My Investment Property – What Can I Claim?
Don’t miss out on crucial savings – here are deductions you may be able to claim at tax time. Remember, you can only claim tax deductions on your investment property if it is genuinely available for rent, so it must either have tenants in it or at least be listed.
If you want to claim a deduction on costs incurred while making repairs to your investment property you will need to work out – did the damage exist when you bought the property or did it occur as a result of renting it out? There’s an important distinction to be made here. If the repair was for damage that existed when you purchased the property, such as repairing damaged floor boards, then these costs are not immediately deductible. Instead these costs are used to work out your profit when you sell the property. Costs relating directly to repairs for wear and tear or other damage such as a broken window or roof damage following a storm can generally be claimed in full in the same income year you incurred the expense.
Fortunately, you can claim maintenance costs in the same year you paid the costs. It includes a number of different activities such as plumbing, electrical work, cleaning, painting and gardening. The only thing you’ll have to worry about is finding a reliable person who will get the job done properly!
This is usually where property owners spend a lot of their money. Traditionally the advice would have been to make sure you get your deductions right so you can save every step of the way. While that still may be true, innovative full service flat-fee property management models means owners are spending a lot less on management fees. You can still claim deductions on agents fees so if you’re self managing, it’s worth considering a switch. You can also claim on the advertising costs of listing your property. Annual expenses such as body corporate fees, council rates, water charges and land taxes can all be claimed.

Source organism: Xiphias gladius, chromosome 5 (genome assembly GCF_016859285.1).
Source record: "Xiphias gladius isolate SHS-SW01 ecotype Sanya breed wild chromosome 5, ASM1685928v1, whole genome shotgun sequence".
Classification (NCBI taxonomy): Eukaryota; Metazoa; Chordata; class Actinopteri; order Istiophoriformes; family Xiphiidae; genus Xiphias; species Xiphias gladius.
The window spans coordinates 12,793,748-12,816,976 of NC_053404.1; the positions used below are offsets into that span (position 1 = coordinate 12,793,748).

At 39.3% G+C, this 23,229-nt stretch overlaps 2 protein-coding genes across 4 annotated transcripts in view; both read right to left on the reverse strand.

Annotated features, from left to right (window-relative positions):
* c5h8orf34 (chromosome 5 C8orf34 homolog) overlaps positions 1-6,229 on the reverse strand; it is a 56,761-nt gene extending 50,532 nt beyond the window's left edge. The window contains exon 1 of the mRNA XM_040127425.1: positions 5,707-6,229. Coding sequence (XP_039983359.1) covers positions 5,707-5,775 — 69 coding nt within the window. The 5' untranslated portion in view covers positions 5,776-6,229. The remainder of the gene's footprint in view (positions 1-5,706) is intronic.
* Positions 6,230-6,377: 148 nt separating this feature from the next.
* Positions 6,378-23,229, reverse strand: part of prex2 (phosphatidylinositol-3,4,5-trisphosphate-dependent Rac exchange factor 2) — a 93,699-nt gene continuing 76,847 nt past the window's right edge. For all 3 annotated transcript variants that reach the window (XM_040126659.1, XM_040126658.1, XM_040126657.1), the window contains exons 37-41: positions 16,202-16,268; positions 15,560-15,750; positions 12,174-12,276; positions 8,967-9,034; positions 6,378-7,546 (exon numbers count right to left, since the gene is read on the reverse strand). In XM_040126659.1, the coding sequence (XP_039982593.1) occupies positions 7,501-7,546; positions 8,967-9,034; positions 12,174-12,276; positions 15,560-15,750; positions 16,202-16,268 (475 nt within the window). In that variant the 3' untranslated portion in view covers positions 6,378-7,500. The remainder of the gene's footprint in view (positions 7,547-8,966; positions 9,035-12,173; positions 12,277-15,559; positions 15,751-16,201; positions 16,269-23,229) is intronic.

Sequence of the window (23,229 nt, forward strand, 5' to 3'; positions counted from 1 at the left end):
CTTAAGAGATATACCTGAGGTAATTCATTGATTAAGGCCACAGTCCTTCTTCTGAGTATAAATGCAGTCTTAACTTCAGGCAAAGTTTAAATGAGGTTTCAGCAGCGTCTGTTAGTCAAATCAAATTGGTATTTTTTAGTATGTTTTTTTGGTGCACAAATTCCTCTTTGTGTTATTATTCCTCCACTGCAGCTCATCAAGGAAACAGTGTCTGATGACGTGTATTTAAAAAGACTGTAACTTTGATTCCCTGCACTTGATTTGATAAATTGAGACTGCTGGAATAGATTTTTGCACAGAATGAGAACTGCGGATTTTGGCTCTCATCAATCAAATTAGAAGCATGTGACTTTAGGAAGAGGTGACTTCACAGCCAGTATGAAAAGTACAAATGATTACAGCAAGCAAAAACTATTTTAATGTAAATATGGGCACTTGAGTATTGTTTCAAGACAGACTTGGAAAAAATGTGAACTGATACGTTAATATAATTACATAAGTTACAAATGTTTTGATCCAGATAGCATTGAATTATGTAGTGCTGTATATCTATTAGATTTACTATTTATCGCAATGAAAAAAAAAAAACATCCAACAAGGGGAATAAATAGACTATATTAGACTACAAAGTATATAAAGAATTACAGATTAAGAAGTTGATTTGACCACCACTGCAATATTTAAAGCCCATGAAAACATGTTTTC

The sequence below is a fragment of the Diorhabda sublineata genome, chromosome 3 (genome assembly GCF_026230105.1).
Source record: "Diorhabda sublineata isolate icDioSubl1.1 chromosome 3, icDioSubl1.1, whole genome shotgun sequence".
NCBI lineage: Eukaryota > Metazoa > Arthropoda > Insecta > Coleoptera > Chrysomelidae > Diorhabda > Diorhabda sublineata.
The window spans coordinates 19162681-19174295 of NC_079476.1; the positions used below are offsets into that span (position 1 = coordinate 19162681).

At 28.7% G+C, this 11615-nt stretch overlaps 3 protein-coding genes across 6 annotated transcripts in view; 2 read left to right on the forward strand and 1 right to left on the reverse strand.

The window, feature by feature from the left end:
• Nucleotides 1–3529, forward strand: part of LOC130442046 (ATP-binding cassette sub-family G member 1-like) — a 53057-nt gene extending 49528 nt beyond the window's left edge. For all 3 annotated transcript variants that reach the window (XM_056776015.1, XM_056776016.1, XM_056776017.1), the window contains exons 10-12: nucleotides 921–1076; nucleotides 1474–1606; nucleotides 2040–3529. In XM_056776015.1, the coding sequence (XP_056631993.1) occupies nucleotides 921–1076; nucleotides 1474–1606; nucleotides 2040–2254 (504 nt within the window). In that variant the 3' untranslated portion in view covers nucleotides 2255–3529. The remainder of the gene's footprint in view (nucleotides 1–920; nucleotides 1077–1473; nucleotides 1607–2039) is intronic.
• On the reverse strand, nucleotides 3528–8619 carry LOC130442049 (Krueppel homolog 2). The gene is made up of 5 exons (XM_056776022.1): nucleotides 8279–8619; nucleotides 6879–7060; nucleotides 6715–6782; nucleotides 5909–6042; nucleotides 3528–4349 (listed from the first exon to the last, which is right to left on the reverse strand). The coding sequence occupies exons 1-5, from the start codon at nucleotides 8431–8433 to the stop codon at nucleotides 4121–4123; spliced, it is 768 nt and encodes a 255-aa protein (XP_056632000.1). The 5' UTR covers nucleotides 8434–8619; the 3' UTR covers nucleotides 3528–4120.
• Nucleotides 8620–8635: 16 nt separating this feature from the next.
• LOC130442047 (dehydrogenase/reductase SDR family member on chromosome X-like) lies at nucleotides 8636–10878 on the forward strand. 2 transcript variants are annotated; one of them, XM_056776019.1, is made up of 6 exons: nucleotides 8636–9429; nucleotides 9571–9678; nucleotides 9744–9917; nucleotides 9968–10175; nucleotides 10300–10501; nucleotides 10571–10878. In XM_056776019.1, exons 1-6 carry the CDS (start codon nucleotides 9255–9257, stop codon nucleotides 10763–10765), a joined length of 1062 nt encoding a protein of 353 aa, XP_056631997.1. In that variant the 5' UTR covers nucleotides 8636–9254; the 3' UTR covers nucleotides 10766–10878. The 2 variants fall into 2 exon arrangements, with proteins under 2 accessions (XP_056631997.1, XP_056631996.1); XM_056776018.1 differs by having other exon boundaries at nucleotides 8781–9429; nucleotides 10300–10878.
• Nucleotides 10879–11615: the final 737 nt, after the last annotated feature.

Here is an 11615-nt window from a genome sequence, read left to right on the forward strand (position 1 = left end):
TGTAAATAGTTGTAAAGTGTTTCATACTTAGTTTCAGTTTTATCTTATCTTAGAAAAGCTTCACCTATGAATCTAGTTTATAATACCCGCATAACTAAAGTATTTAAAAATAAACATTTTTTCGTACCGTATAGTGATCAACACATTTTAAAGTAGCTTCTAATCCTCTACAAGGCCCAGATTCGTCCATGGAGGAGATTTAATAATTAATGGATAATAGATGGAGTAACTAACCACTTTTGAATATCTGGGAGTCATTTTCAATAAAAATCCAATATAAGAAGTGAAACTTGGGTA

If you took out a loan to purchase a rental property, finance renovations, repairs or a new appliance then there’s good news – you can claim on interest paid. In fact, you can generally take out a loan to finance renovations and claim a deduction on the interest even if the house is vacant and not listed. When filing your tax return be mindful – if you use some of the loan money for personal use such as going on a holiday, you can only claim the part of the interest that relates to the rental property and not other expenses.
Any legal costs incurred evicting a tenant or court action for loss of rental income can be claimed.
Home improvements can be claimed but they differ from repairs. The ATO distinguishes home improvements as anything which adds value to your property, allowing you to demand higher rent. You can’t claim these costs in the same year, unfortunately. Instead, you have to claim them at a special rate of 2.5% a year on a depreciation schedule. However, if you’re thinking about installing solar panels or a more efficient hot water system, rest assured, you can generally claim a deduction on these improvements.
It’s almost tax time
Knowing all the 2019 changes that affect your tax, you can approach the end of the financial year feeling confident your Highview accountant has all the pieces in place to help you maximise your tax return. If you have further investment queries, please contact your Highview accountant today:
Cranbourne: 5990 1000
Prahran: 9529 1566
Mornington: 5911 2100
Ringwood: 8899 9797
The views, information, or opinions expressed in this article are for general information purposes only and should not be relied upon. We have not taken into account specific situations, facts or circumstances, and no part of this article constitutes personal financial, legal, or tax advice to you. You should seek tax advice from your Highview accountant specific to your situation.